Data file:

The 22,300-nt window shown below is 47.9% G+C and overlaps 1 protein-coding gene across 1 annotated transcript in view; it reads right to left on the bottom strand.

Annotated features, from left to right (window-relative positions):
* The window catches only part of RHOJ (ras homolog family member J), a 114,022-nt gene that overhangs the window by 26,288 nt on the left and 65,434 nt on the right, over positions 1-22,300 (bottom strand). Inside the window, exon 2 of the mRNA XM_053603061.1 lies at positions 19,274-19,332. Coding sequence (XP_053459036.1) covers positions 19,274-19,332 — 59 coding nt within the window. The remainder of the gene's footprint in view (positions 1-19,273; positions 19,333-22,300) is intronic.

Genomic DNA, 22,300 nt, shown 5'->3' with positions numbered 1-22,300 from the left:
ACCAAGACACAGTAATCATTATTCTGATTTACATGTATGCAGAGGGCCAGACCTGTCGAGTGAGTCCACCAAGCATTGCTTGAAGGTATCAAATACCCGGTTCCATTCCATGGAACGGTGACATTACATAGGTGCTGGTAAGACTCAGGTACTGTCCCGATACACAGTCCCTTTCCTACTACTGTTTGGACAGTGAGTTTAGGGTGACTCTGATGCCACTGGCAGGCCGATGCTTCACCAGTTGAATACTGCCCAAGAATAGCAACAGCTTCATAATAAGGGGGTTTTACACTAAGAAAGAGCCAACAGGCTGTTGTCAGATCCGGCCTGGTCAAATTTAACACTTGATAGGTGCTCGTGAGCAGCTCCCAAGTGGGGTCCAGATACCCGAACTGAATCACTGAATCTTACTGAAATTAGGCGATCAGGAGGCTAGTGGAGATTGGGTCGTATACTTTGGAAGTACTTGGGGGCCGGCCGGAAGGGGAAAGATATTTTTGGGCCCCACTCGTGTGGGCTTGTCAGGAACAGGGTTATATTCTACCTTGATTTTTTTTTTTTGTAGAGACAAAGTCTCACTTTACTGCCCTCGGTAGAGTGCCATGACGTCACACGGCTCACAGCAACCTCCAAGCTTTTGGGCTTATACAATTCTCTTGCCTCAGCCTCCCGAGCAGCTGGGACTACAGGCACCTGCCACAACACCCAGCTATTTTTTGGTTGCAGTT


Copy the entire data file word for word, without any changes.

The 22,300-nt window shown below is 47.9% G+C and overlaps 1 protein-coding gene across 1 annotated transcript in view; it reads right to left on the bottom strand.

Annotated features, from left to right (window-relative positions):
* The window catches only part of RHOJ (ras homolog family member J), a 114,022-nt gene that overhangs the window by 26,288 nt on the left and 65,434 nt on the right, over positions 1-22,300 (bottom strand). Inside the window, exon 2 of the mRNA XM_053603061.1 lies at positions 19,274-19,332. Coding sequence (XP_053459036.1) covers positions 19,274-19,332 — 59 coding nt within the window. The remainder of the gene's footprint in view (positions 1-19,273; positions 19,333-22,300) is intronic.

Genomic DNA, 22,300 nt, shown 5'->3' with positions numbered 1-22,300 from the left:
ACCAAGACACAGTAATCATTATTCTGATTTACATGTATGCAGAGGGCCAGACCTGTCGAGTGAGTCCACCAAGCATTGCTTGAAGGTATCAAATACCCGGTTCCATTCCATGGAACGGTGACATTACATAGGTGCTGGTAAGACTCAGGTACTGTCCCGATACACAGTCCCTTTCCTACTACTGTTTGGACAGTGAGTTTAGGGTGACTCTGATGCCACTGGCAGGCCGATGCTTCACCAGTTGAATACTGCCCAAGAATAGCAACAGCTTCATAATAAGGGGGTTTTACACTAAGAAAGAGCCAACAGGCTGTTGTCAGATCCGGCCTGGTCAAATTTAACACTTGATAGGTGCTCGTGAGCAGCTCCCAAGTGGGGTCCAGATACCCGAACTGAATCACTGAATCTTACTGAAATTAGGCGATCAGGAGGCTAGTGGAGATTGGGTCGTATACTTTGGAAGTACTTGGGGGCCGGCCGGAAGGGGAAAGATATTTTTGGGCCCCACTCGTGTGGGCTTGTCAGGAACAGGGTTATATTCTACCTTGATTTTTTTTTTTTGTAGAGACAAAGTCTCACTTTACTGCCCTCGGTAGAGTGCCATGACGTCACACGGCTCACAGCAACCTCCAAGCTTTTGGGCTTATACAATTCTCTTGCCTCAGCCTCCCGAGCAGCTGGGACTACAGGCACCTGCCACAACACCCAGCTATTTTTTGGTTGCAGTT